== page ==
Assuming a new role, Dick Bell plugging for Arkansas farmers

When Dick Bell came to Arkansas to work for Riceland Foods in 1977, many thought he would stay three or four years and then return to USDA or to a major farm organization or corporation.

Few would have predicted Bell would remain in the post of president and CEO he assumed at Riceland in 1981 for 23 years or that he would become one of Arkansas agriculture's biggest boosters.

Bell, a native of Clinton, Ill., rose to the upper echelons of USDA, serving as assistant secretary of agriculture for international affairs and commodity programs in the Nixon and Ford administrations. But something about Arkansas clicked, and he decided to cast his lot with the state.

He retired as the top executive at Riceland last year, but returned to work with another agriculture department, the newly formed organization that was created to oversee the Arkansas agencies that deal with the different facets of agriculture.

Since Gov. Mike Huckabee announced his appointment, Bell has maintained a schedule that would leave many younger men gasping for breath, organizing the department and speaking to farm groups and anyone else who will listen about the importance of agriculture.

His speech to the Agricultural Council of Arkansas annual meeting on Dec. 1 followed by one day a presentation to the Arkansas Farm Bureau Federation in Little Rock.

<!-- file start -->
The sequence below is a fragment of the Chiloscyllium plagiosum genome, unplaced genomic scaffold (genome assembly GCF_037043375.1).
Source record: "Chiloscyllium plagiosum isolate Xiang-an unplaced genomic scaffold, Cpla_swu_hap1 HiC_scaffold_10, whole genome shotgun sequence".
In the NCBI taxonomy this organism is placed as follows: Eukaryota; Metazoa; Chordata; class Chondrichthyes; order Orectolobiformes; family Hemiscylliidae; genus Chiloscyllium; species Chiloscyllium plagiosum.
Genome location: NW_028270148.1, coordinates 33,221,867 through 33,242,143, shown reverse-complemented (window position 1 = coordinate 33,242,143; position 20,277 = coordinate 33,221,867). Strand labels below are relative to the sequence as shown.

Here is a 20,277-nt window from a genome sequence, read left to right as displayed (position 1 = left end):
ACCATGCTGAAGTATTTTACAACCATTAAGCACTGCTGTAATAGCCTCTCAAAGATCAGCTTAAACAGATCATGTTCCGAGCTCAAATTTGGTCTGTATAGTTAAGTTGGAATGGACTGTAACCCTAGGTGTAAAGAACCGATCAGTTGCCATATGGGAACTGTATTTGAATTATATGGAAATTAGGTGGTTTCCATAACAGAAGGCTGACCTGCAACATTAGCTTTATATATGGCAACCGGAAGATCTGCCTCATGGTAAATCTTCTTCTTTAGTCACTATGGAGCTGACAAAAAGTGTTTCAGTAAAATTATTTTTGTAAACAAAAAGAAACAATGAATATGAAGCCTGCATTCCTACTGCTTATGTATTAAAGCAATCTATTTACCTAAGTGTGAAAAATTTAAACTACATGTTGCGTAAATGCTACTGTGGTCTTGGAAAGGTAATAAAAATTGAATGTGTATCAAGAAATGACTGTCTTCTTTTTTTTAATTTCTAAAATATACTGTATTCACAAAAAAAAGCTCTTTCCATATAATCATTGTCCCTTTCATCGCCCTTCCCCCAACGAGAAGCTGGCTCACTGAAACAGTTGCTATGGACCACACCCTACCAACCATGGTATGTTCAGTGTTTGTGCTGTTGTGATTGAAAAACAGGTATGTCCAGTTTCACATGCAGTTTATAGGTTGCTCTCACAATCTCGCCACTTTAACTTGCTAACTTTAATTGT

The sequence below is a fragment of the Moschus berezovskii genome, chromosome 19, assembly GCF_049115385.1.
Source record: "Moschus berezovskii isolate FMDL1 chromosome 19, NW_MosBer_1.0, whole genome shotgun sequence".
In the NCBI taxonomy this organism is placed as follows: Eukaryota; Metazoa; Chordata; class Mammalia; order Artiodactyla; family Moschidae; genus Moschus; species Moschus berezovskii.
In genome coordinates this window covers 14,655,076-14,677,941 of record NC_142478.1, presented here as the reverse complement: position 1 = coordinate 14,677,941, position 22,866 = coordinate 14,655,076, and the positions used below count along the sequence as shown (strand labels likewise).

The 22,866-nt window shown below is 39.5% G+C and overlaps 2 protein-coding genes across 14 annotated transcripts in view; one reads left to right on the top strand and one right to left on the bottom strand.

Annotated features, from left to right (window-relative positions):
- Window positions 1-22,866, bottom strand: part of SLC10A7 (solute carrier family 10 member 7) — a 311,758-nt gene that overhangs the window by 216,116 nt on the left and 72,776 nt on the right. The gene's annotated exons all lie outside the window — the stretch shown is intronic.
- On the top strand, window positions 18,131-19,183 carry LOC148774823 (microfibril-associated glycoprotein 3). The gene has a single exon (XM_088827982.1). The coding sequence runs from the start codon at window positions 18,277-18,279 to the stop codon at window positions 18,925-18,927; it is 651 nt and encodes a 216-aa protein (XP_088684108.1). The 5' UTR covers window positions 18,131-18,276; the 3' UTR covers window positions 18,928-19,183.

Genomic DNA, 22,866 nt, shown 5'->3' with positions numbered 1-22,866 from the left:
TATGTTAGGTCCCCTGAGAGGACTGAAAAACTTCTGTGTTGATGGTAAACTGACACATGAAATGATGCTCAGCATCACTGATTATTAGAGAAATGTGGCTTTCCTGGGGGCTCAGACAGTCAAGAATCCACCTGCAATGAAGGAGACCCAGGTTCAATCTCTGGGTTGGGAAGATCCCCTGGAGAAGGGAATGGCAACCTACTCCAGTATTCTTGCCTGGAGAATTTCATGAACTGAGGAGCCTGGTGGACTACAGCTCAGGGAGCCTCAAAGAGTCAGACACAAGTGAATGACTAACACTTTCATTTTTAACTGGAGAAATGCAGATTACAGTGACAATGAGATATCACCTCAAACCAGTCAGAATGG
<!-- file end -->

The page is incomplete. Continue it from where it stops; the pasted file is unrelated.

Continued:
“I don't think many realize Arkansas is in the top 10 agricultural states in the country,” he said at the Ag Council meeting. “I told the Farm Bureau there's nothing wrong with being in the top five. I think we can take on Nebraska, which is No. 5, and win.”

Bell said Arkansas ranks high on the lists for a number of agriculture enterprises. “But the real secret of our success is that Arkansas is a great export state. In Nebraska, they don't do much exporting. But we have a river system that puts us in a great position for selling our commodities to the rest of the world.”

All of the heads of the agencies he oversees — the Plant Board, the Livestock and Poultry Commission, the Forestry Commission, the Weights and Measures Division — are doing a great job, he said. “So I'm going to focus on what I see as major gaps or areas where nobody is doing much on them.”

Among those, he said, are farmers' markets, biofuels, nutrition and small exporters. Referring to the issue of obesity in the Delta region, Bell said he believes the school lunch program can help. “I've looked at the menus for that program, and I've never seen rice on them once. I'll be working on that.”

He's also keeping an eye on Washington, judging from his assessment of Arkansas Sen. Blanche Lincoln's legislation that would provide an additional direct payment to farmers in disaster areas. “It will be up to Sen. Thad Cochran of Mississippi to decide (the payment amount,)” says Bell. “Cochran is leaning toward 50 percent; I want 100 percent.”

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